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The 7 planets of TRAPPIST-1 have surprisingly similar properties

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Astronomers become very good at hunting for exoplanets with a little help from powerful Earth and space-based telescopes. We no longer find a planet here and there – we discover entire solar systems. TRAPPIST-1 has been of particular interest with its seven-planet system discovered in 2016 and 2017. A new study has confirmed that all of these planets are small and rocky like Earth, and they are all surprisingly similar.

The TRAPPIST-1 system was originally seen using the TRAPPIST telescope in Chile. At the time, astronomers believed that all the planets should turn out to be rocky, and several are in the star’s habitable zone. TRAPPIST-1 is a red dwarf, so the potentially habitable planets are all very close to solar years measured in Earth days. All seven exoplanets are closer to TRAPPIST-1 than mercury is to our sun.

The breadth led by Erik Agol at the University of Washington was able to estimate the masses of all the planets by observing them as they passed in front of the star. Combined with orbital timing, scientists have a better grasp of both the mass and diameter of exoplanets. This means that we can also find the masses – and here things get weird. They are all eight percent less dense than they would be if they had the same composition as Earth.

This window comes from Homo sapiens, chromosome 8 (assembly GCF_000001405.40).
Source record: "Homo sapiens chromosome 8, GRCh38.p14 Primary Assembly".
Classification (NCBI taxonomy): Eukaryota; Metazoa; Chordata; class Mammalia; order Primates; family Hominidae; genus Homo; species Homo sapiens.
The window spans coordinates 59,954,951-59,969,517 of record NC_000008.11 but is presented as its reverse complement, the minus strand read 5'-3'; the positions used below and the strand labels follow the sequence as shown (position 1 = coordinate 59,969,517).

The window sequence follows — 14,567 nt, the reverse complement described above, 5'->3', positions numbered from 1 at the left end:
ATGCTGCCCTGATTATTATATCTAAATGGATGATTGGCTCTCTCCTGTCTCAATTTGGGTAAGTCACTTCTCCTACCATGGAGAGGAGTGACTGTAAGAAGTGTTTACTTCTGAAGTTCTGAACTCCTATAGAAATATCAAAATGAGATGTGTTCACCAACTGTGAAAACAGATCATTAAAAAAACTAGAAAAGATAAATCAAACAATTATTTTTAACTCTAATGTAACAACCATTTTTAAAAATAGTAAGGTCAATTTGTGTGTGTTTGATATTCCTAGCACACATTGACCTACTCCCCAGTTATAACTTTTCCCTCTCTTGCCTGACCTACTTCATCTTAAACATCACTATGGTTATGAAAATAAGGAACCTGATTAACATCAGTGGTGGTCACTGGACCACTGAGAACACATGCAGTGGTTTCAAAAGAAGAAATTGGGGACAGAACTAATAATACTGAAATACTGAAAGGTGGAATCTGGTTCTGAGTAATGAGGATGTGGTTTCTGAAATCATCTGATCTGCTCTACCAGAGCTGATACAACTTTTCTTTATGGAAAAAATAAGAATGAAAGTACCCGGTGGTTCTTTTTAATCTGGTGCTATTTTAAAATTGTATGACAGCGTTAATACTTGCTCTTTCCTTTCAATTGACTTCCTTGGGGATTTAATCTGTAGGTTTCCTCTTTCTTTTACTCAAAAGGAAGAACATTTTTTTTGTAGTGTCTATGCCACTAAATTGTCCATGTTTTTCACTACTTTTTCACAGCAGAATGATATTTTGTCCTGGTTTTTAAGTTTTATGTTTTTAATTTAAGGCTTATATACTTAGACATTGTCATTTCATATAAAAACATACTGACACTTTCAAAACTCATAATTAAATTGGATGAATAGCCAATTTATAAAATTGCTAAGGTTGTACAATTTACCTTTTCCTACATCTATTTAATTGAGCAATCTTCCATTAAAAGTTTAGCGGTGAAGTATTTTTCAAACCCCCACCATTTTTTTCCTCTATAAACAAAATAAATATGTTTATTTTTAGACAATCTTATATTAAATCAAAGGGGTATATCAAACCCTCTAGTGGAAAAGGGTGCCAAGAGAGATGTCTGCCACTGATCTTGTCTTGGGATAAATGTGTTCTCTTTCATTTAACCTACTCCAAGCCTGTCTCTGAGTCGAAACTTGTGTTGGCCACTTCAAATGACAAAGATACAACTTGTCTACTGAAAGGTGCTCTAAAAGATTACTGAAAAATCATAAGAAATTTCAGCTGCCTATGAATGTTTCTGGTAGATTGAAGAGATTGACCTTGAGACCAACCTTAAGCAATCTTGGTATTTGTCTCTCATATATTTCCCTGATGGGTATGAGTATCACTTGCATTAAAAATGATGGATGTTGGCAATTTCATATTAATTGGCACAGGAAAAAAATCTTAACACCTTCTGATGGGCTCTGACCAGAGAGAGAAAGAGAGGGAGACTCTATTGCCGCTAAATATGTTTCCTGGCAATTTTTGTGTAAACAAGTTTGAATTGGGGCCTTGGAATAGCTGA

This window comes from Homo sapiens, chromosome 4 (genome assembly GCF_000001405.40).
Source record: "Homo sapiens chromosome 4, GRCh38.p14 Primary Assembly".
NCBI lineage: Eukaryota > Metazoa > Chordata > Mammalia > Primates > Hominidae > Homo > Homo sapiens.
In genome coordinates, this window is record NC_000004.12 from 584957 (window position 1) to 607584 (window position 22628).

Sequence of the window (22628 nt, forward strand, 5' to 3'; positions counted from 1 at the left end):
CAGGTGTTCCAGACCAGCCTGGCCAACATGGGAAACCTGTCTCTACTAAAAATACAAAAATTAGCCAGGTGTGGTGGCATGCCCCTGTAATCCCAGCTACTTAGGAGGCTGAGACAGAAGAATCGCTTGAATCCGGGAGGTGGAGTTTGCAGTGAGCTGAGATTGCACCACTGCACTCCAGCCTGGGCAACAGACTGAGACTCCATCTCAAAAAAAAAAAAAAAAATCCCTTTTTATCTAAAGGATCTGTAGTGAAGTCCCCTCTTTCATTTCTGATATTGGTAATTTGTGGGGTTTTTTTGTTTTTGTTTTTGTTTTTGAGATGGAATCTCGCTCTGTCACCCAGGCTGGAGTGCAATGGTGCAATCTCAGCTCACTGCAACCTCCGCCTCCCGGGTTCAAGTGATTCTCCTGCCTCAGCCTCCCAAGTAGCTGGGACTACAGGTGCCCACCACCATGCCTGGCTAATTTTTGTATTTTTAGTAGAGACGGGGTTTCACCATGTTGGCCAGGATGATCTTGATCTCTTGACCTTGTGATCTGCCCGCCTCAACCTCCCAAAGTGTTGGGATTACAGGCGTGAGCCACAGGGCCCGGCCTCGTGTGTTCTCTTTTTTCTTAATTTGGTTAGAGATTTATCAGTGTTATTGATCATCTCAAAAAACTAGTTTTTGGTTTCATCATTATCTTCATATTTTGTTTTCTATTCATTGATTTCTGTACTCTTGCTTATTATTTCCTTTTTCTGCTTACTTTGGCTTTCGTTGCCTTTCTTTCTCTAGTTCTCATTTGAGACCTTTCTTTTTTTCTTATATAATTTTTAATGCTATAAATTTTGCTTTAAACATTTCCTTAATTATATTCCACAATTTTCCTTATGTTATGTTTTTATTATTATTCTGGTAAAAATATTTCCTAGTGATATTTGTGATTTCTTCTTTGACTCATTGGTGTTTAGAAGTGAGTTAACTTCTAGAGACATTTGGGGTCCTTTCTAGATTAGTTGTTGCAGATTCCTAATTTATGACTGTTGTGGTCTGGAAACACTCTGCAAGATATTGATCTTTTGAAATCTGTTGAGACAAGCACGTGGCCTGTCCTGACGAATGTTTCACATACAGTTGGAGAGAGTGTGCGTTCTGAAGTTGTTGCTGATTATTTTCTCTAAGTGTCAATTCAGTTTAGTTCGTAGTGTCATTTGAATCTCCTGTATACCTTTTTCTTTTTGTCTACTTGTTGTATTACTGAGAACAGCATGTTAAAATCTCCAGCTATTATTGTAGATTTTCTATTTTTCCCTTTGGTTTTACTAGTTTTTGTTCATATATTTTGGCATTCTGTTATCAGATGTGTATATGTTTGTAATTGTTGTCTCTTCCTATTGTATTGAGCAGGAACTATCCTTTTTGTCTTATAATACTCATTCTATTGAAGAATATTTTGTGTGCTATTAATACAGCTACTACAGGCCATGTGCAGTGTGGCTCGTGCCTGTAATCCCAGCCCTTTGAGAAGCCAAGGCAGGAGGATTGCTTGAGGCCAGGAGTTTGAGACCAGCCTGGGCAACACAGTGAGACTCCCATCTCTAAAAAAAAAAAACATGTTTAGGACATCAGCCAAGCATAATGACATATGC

This number is easily within the range that astronomers might expect, but the composition of the planet varies widely. We have never found a solar system that is this consistent. Here at home, we have gas giants like Jupiter that have a much lower density than Earth. Even among rocky worlds in our solar system, there is remarkable variation in density. Mars is e.g. About 70 percent as close as Earth.

The team has come up with three possible explanations for the lower density, each of which will change how these planets look up close. The planets may have a similar composition to Earth with the exception of lower iron content. If they have iron cores like Earth, they would just be a little smaller. Alternatively, the iron could be spread uniformly through the exoplanets with oxygen and essentially become large rust spheres without the iron cores. The third option is a little more exciting. The lower density could also be explained by deep oceans covering the four outer planets. This is less likely because the water content should be such that the planets have the same density.

We may be able to learn which of these options is the right one before long. The TRAPPIST-1 system is a popular destination for astronomers because there are so many planets to study everything in one place. It’s close, too, at least in the grand scheme of things. The 40-light gap will not be a problem for instruments like the upcoming Webb Space Telescope, but it will take hundreds of thousands of years to travel there with current technology.

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